10 Things Not to Do at Disney World

image: Disney World

Disney World isn’t a place that I have much of a desire to visit but due to a special little guy, I might just have to suck it up and go at some point in the not so distant future.

I had the chance to visit Disneyland in California when I was around 10 or 11 years old but have never been to Disney World. I don’t really remember much about my visit to Disneyland so to me that speaks volumes to say how little I probably enjoyed it.

Being that I’m not a fan of amusement park rides or waiting on long lines, Disney just doesn’t excite me as a place I need to go ever again. Oh and don’t forget about the outrageous ticket prices.

However with Lucas really liking Mickey and friends I think it would be an amazing surprise for him to go to a Disney park. I’m not sure when that time will come but I might have to give in and take him within the next year or so.

I’ve heard that Disney World could be overwhelming due to the size of the parks. I’d guess that you could easily get lost and wander around wasting a substantial amount of the days.

Fodor’s comes out with their annual Walt Disney World with Kids guidebook. The authors of the book put together an article on Fodors.com which could help make your visit to Disney a bit easier.

The article is called 10 Things NOT to Do at Walt Disney World.

Here are the tips from the article:

  1. Sleep in and arrive at the parks whenever you feel like it
  2. Expect to do it all
  3. Make this a totally parent-planned trip
  4. “Wing It”
  5. Stay on the eastern side of Orlando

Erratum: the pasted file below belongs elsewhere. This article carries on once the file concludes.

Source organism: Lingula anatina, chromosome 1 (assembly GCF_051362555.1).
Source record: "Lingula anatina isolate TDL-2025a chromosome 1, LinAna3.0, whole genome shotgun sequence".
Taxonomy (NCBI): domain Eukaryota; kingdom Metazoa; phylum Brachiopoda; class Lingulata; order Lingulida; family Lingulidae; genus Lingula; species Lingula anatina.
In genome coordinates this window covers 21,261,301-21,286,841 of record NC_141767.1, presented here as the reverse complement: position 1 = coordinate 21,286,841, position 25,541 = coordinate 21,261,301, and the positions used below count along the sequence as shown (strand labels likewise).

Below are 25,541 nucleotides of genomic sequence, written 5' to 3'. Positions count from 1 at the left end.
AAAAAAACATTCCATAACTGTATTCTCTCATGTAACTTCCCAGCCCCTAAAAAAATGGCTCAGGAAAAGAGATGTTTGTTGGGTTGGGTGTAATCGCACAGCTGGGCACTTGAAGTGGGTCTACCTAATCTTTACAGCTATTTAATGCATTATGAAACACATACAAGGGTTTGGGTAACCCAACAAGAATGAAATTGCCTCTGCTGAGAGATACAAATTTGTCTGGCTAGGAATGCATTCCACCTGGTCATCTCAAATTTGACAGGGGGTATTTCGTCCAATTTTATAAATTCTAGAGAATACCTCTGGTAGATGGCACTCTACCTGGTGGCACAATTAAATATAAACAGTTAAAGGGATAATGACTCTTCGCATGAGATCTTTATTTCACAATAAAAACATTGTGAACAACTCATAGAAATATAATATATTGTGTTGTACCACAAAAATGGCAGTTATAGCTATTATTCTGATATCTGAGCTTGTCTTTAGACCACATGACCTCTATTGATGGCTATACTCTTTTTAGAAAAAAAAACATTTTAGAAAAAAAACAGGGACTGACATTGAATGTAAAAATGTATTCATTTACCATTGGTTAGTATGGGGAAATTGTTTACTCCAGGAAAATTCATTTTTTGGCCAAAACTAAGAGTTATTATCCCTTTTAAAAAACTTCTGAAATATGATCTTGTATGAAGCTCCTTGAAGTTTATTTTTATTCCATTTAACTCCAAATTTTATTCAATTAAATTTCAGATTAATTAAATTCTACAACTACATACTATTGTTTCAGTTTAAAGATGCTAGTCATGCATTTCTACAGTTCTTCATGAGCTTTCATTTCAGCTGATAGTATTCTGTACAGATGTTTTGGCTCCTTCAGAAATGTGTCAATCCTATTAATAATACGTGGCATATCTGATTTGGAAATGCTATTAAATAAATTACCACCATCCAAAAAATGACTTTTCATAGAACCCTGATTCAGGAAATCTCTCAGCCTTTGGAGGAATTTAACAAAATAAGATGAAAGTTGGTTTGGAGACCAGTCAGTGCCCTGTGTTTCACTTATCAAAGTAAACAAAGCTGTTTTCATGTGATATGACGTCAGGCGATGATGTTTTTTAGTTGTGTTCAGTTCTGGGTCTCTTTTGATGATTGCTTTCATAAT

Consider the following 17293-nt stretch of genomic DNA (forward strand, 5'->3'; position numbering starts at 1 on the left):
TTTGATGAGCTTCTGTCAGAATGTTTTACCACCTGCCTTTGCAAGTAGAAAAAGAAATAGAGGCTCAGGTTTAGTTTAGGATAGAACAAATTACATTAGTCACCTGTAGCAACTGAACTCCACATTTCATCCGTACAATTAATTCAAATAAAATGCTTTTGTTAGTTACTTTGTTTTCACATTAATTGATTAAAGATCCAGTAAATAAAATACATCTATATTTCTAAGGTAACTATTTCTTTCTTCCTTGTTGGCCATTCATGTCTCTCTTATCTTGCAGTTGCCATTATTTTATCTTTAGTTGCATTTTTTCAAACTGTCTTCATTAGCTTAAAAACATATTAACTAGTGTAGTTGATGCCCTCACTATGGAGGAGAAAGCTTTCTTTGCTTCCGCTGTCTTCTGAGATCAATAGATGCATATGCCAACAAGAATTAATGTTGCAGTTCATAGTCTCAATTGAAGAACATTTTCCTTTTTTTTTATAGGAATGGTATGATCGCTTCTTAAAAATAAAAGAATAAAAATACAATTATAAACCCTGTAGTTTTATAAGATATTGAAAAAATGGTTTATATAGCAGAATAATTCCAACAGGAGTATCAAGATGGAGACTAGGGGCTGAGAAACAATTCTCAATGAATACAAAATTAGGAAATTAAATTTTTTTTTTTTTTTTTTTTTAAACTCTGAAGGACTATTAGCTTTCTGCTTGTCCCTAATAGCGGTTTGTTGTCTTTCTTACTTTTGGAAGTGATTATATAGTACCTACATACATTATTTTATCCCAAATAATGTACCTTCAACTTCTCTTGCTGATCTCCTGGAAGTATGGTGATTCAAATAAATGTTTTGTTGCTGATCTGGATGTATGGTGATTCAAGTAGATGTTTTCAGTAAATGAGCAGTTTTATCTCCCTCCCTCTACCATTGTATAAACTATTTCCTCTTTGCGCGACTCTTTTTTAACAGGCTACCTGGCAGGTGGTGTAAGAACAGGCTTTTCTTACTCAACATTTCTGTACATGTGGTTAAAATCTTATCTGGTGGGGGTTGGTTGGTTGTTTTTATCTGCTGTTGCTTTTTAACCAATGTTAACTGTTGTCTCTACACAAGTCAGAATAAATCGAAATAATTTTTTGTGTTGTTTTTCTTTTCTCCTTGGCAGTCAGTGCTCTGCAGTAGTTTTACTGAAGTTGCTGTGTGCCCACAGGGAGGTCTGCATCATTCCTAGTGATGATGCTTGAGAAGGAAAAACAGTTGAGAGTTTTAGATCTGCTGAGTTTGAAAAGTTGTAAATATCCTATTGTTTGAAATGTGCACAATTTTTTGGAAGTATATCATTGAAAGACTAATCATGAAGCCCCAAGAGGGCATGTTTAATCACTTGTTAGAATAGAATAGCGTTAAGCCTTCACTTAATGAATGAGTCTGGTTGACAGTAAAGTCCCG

6. Eat nothing but fast food
  7. Keep the family together 24/7
  8. Have tunnel vision
  9. Give your kids Mickey-phobia
  10. Assume all rides are appropriate for all ages

Are you a fan of Disney and other amusement parks? If you’ve been to Disney and have some tips to share, feel free to leave them in the comments below.

Find out more about 10 Things NOT to Do at Disney World here.

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7 thoughts on “10 Things Not to Do at Disney World

  1. We took our kids to Disney at age 5 and 3-1/2, thinking we would go one more time when they were 7 or 8. It turns out, we love Disney. The first trip, we stayed on property at the Animal Kingdom. Disney hotels have magic, which I can’t explain. Plus you get free parking and Disney’s “magical” transportation. Second trip, we used points and stayed in an off property Sheraton. The hotel was nice enough, the pool should have been great, but it missed the magic. Plus we had to pay for parking at Disney because the off property transportation just doesn’t cut it for us. The third time, we used cash and points and stayed at the Swan/Dolphin on property. SPG’s Swan/Dolphin gives you the best of both worlds. You get “extra magic hours” and Disney transportation (plus, I think, free parking at the parks) but you can use or earn points. The weather was chilly so we didn’t use the pools but they looked great and my kids hope we go back so they can try them out. Tickets are expensive, but you can still by no-expiration tickets – a huge up-front investment but protection against inflation which makes sense if you realize you will be going to Disney a lot (4th trip planned next month). We learned that you should add on the “water park fun and more” option to our 10 day no expiration tickets – for just a few dollars more, we get 10 “fun tickets” that can be used at the waterparks. The fun tickets can be used on days you don’t go to the park so it means you get 10 park days PLUS 10 “fun days”. Considering waterpark admission is almost as much as park admission, it makes the addition a great value.